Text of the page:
Business Architecture in TOGAF (capabilities, value streams etc.)

Copyright 2017 Graham Berrisford. One of about 300 papers at http://avancier.website. Last updated 15/10/2017 22:23

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This is one of several popular papers on the TOGAF standard that are posted on the home page at avancier.website.

 

TOGF includes more terms, concepts and artefacts for business architecture than any other domain.

And its artefacts presume knowledge of structured business analysis.

The Open Group has separately published a draft or preliminary standard for Business Architecture (called O-BA here).

As is common, different standard authors tend to use their own vocabularies to express the same concepts.

 

This paper discusses where and how the capability and value stream concepts appear in TOGAF.

It points to a few issues that bedevil documenting a business architecture model (inside or outside of TOGAF).

E.g. the morphing of capabilities into organisation units when it comes to the assignment of goals, managers and resources.

Contents

Business architecture in O-BA and TOGAF. 1

Using TOGAF standard artefact types to describe a business structure. 2

Mapping the TOGAF standard to core O-BA concepts. 4

Capabilities. 5

Value streams. 7

Competencies. 9

Conclusions and remarks. 11

Appendix: O-BA core concepts. 11

 

Business architecture in O-BA and TOGAF

EA is about extending, optimising, integrating and standardising business roles and processes that create and use business data.

EA involves talking to business people about those things, and taking a strategic and cross-organisational view of them.

The preliminary O-BA standard speaks of a taking a holistic view comprising three domains:

 

Strategy

Where O-BA speaks of the business intent, vision and priorities, TOGAF says: "in some cases...the enterprise mission, vision, strategy, and goals may be documented as part of some wider business strategy or enterprise planning activity that has its own lifecycle within the enterprise. In other cases, there will be a need for the architecture team to research, verify, and gain buy-in to the key business objectives and processes that the architecture is to support. This may be done as a free-standing exercise, either preceding architecture development, or as part of Phase A."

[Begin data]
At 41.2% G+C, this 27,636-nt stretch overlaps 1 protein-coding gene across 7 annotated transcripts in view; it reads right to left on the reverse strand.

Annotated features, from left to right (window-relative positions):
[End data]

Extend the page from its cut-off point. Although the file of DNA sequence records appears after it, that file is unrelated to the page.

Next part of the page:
Business structure

Where O-BA speaks of the capability map, the organisation structure and value streams, TOGAF speaks of functional decomposition, organisation decomposition and business scenarios. It says: "A knowledge of the business architecture is a prerequisite for architecture work in any other domain (Data, Application, Technology), and is therefore the first architecture activity that needs to be undertaken, if not catered for already in other organizational processes (enterprise planning, strategic business planning, business process re-engineering, etc.)."

 

Operational context

Where O-BA speaks of business outcome, enabling means, resource, input, implication, TOGAF speaks of goals, objectives, requirements, service contracts, logical and physical system components, prioritisation, transition planning, implementation and governance of system change.

 

This focus in this paper is on the business structure domain.

 

TOGAF includes more guidance for business structure modelling that any other architecture domain.

And more meta model entities for business architecture than for any other architecture domain.

And more artefacts for business architecture than for any other architecture domain.

It suggests it users consider the following techniques.

 

Business scenario analysis (cf. value stream analysis)

"the ADM has its own method for identifying and articulating the business requirements implied in new business capability to address key business drivers, and the implied architecture requirements... This process and may be used iteratively, at different levels of detail in the hierarchical decomposition of the business architecture."

 

Business process modelling (cf. value stream modelling)

"Process Flow diagrams show sequential flow of control between activities and may utilize swim lane techniques to represent ownership and realization of process steps."

Structured analysis (cf. capability modelling and more)

This is the basis of the business architecture artefacts in the TOGAF standard.

 

This focus in this paper is on structured analysis.